No AIDS Vaccines on the Near Horizon
WebMD News Archive
Nov. 29, 1999 (Philadelphia) -- Vaccination against AIDS is still years away, so a primary focus of research is still treatment, according to investigators who spoke here recently at the 37th Annual Meeting of the Infectious Diseases Society of America (IDSA).
Neal Nathanson, MD, presented reasons why developing an AIDS vaccine is more complex than developing vaccines for other viruses. "It's going to be a long time [before an AIDS vaccine] is developed," he tells WebMD. "Clinical trials are extremely slow to do compared to efficacy trials of other vaccines. It really takes three to five years to do a trial of an AIDS vaccine. ... The best time frame we're looking at is 10 years, and it could be longer." Nathanson is director of the office of AIDS research at the National Institutes of Health.
According to Nathanson, there are several problems associated with developing an AIDS vaccine. For instance, it is hard to find antibodies that will completely neutralize or destroy HIV. Suppressing viral levels below a certain critical point during the initial phase of a viral infection is how most viral vaccines work; they don't kill the entire virus, but just enough to make it ineffective.
In HIV, however, such a vaccine would offer little or no protection against any remaining infection because the infection typically leads to continued drops in the number of all-important immune cells called CD4 cells. Eventual fatality from opportunistic infections or other complications will ultimately result when enough of those immune cells are destroyed.
In addition, vaccines that use a "live" form of HIV, much like some flu vaccines do, cannot be used because primate tests have shown that such a vaccine would, in and of itself, most likely eventually lead to full-blown AIDS. Targeting a combination of immune responses will probably be necessary to contain the virus.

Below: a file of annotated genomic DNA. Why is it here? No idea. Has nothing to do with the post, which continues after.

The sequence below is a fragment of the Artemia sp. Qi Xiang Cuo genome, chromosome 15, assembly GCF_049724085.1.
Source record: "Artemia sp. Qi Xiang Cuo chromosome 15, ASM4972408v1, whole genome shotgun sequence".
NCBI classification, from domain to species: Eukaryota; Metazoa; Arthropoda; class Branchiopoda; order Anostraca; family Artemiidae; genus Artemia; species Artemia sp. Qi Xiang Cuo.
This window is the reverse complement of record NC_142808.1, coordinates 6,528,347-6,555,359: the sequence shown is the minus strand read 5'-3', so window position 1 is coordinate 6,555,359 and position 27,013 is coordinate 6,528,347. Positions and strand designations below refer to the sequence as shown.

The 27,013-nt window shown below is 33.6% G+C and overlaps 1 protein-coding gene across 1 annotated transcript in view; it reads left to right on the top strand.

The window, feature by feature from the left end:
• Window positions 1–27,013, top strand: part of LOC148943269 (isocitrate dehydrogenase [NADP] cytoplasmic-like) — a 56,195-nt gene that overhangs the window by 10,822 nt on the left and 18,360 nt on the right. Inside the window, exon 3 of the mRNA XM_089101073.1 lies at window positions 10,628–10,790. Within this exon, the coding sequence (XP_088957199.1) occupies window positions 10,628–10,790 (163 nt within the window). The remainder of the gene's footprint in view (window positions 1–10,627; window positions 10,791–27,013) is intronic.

Primate studies indicate that initial HIV exposure offers some, but not complete, protection against HIV reinfection, suggesting that a vaccine would similarly be able to offer only partial immunity. Therefore, the best case scenario for an AIDS vaccine would be one that keeps the virus at bay for a lifetime.
"We're going to have to depend on therapy for the time being," Nathanson tells WebMD.
The next presenter, Joseph J. Eron, MD, adds that improvements to available therapies are therefore in order. These improved therapies should have less side effects while being easier to take on a daily basis. They should also have increased potency, especially with respect to resistant HIV strains. Eron is an associate professor of medicine at the University of North Carolina at Chapel Hill.
"We're developing agents to simplify therapy in each of the current existing classes [of drugs]," Eron tells WebMD. "I think the biggest focus has been on the development of drugs that are active against resistant HIV. ... The other focus is new agents [for] new targets, and while there's a lot of interest in that area, [the number of] really practical drugs that are going to be in our hands in a short period of time is quite limited."